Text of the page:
Fiddler’s Green Music Shop relocates to Lockhart


By Wesley Gardner
LPR Editor

When Ben Hodges bought Fiddler’s Green Music Shop in Austin on Feb. 25 of this year, he had no idea that COVID-19 would bring everything to a screeching halt. Luckily, the cards ultimately fell is in his favor and the shop has been relocated to North Main Street in Lockhart.
Back in February, Hodges had already managed the shop since it relocated from Memphis, Tennessee to Austin in 2008, and it seemed like the perfect time for him to purchase the shop from owner and good friend Clay Levit.
Then, the pandemic rolled through.
Hodges was forced to close the shop a mere three weeks after he bought it, outside the occasional curbside pickup or online order.
“As a result, all store employees had to be laid off at no fault of their own,” said Hodges. “It broke my heart. Those employees were dear friends, and we had such high hopes for the future together, and so much pride in our little shop.”
Hodges tried to get a Paycheck Protection Program loan through the Small Business Administration, but because he’d only recently purchased the business, he didn’t qualify for any relief.
“I understand that they probably wanted to keep people from saying, ‘Hey, I just started a business, I need loans,’” said Hodges, “but it seems pretty unfair that I bought an existing LLC without any changes to it whatsoever.”
Left with few choices, Hodges had to seriously consider whether he’d stick with his new business.
“There were a lot of things,” he said. “I thought maybe it’s time to get another job. I don’t know.”
Then, as if driven by fate, Hodges found a retail space on the market located under the basement of Loop & Lil’s Pizza.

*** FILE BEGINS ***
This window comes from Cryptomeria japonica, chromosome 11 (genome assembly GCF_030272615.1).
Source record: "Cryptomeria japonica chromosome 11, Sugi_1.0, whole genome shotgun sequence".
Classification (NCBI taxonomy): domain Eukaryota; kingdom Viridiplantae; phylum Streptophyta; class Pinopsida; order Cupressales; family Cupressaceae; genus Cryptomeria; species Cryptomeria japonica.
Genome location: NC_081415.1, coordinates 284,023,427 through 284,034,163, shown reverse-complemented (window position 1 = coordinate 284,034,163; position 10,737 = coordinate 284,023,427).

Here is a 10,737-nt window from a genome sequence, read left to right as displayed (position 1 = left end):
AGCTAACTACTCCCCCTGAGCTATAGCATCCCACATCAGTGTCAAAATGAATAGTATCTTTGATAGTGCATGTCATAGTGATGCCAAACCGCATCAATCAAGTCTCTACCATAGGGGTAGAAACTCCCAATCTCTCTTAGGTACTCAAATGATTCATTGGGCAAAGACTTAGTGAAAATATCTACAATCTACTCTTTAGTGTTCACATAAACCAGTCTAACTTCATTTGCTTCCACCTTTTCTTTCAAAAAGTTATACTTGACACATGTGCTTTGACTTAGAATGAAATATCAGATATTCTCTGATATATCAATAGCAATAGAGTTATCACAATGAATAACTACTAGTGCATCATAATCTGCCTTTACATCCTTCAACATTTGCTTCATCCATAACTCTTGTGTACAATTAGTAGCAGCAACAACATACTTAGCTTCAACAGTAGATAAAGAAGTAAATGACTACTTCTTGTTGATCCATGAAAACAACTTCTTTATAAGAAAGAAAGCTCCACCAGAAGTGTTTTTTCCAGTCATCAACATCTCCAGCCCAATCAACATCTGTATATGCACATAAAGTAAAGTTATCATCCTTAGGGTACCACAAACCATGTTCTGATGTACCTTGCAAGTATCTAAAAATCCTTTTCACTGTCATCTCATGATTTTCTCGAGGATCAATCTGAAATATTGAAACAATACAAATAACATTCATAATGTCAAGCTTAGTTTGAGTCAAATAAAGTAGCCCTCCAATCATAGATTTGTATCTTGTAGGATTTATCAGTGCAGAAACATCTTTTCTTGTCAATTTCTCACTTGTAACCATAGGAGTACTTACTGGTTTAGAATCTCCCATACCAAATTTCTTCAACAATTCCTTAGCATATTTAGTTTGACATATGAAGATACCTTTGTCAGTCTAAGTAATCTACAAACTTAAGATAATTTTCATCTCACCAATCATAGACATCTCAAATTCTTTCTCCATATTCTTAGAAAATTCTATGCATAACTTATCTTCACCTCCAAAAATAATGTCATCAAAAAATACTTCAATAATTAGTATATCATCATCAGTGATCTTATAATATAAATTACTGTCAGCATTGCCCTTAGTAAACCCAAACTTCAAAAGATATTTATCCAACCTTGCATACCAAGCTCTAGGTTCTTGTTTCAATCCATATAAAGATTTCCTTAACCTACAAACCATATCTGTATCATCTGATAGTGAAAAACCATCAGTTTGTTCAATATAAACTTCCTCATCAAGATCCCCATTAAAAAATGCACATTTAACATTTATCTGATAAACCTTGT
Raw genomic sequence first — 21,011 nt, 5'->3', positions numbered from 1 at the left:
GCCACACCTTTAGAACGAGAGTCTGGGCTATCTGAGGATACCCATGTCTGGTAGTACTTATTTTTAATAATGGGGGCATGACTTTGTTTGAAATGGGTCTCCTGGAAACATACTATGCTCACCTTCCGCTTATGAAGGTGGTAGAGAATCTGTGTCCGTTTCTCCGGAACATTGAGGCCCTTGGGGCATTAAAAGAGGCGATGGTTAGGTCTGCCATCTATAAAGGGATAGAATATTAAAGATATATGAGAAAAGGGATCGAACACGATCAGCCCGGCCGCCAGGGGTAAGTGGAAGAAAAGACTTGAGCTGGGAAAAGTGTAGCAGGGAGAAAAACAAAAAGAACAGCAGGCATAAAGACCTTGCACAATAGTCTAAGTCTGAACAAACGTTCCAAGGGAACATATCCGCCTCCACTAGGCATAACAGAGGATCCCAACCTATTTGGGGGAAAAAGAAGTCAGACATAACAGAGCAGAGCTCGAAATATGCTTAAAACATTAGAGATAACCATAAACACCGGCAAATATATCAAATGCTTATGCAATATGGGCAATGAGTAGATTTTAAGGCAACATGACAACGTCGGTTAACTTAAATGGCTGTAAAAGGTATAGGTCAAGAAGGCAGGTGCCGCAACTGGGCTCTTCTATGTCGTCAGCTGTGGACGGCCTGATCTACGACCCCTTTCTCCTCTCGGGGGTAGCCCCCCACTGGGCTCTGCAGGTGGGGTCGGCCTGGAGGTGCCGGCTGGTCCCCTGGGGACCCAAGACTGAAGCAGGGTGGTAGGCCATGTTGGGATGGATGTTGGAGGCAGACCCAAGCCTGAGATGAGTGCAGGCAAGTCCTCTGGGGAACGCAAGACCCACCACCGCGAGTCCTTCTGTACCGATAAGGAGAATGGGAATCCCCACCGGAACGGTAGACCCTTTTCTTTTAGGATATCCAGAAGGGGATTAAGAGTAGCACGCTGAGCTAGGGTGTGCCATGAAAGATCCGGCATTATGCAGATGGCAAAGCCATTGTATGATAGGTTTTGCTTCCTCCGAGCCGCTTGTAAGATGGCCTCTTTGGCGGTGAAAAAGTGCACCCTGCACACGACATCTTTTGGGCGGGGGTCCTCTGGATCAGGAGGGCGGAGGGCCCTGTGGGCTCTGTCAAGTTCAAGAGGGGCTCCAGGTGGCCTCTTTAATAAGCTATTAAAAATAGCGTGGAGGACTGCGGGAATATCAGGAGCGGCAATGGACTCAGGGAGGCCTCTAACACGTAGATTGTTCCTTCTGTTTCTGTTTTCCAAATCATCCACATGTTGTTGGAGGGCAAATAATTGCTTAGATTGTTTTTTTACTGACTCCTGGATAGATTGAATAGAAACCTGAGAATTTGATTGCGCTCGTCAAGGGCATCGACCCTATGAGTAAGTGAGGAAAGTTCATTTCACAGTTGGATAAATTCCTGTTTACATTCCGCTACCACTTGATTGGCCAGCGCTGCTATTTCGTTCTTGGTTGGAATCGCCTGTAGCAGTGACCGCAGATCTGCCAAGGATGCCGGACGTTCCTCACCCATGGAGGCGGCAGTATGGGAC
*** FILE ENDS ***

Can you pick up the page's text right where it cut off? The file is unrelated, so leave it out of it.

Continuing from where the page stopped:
“It seemed like it just fell right into place,” said Hodges.
As far as the business itself is concerned, Fiddler’s Green offers a wide variety of acoustic string instruments, including guitars, harps, fiddles, ukuleles and even a few flutes and whistles. More than anything, however, the shop specializes in mandolins.
“We’re actually a really big mandolin store,” said Hodges, noting customers often drive hours to view the stores selection of nearly 50 mandolins. “There’s really not anywhere else in this part of the country that you can do that in.
“There are stores that have as many mandolins as we do, but they’re typically up along the west or the east coast.”
Hodges noted the prices of his instruments vary, but due to production problems in China resulting from COVID-19, many of his lower priced items have been out of stock for months. For fiddles and guitars, the less expensive options will typically from somewhere between $300 to $500. Instruments that run cheaper than that tend to come along with too many problems.
“That’s the thing with the cheaper instruments. A lot of them have really good bones, but the devil is in the details – bad tuners, the nut slats aren’t cut right, the bridge isn’t cut right,” said Hodges. “All these instruments come over from China on barges and they go through so many climate changes.
“The temperature changes. The humidity changes. Wood expands and contracts and those plastic and metal components don’t, so everything gets kind of wonky. Even if it was built well in China, by the time it gets over here, it needs some serious adjustment and attention.”
Hodges noted some of the higher-end items can cost more than $2,000 to $3,000, though the quality makes them stand out for serious musicians.
For Hodges, music has pretty much always been a part of his life.
“I’ve been playing guitar since I was a kid and I took that pretty seriously when I was a teenager,” said Hodges. “I really got into the bluegrass music and I wanted to learn how to play the mandolin. That’s actually how I discovered Fiddler’s Green [in Memphis].”
Hodges said he used to loiter around the shop when he wasn’t busy with the tile and stone installation company he co-owned and became friends with owner Clay Levit.
When the financial crash hit it 2007, Hodges said company took a bad hit. Luckily for Hodges, Levit was planning on moving Fiddler’s Green to Austin, and he wanted him to tag along.
The rest is history.
According to Hodges, Fiddler’s Green is much more than a music shop.
“This shop is much more to me than a means to make a living,” said Hodges. “It’s been a central hub for a community of music and art friends to gather and hang out in.
“It’s a place that invites newbies in with the same, if not more, enthusiasm than the local big shots. It’s a place where those newbies become lifelong friends with big shots. I met my wife here. I met most of my friends here. I’ve learned so much here and continue to do so every day. I’ve spent over a quarter of my life here. I love this place dearly.”


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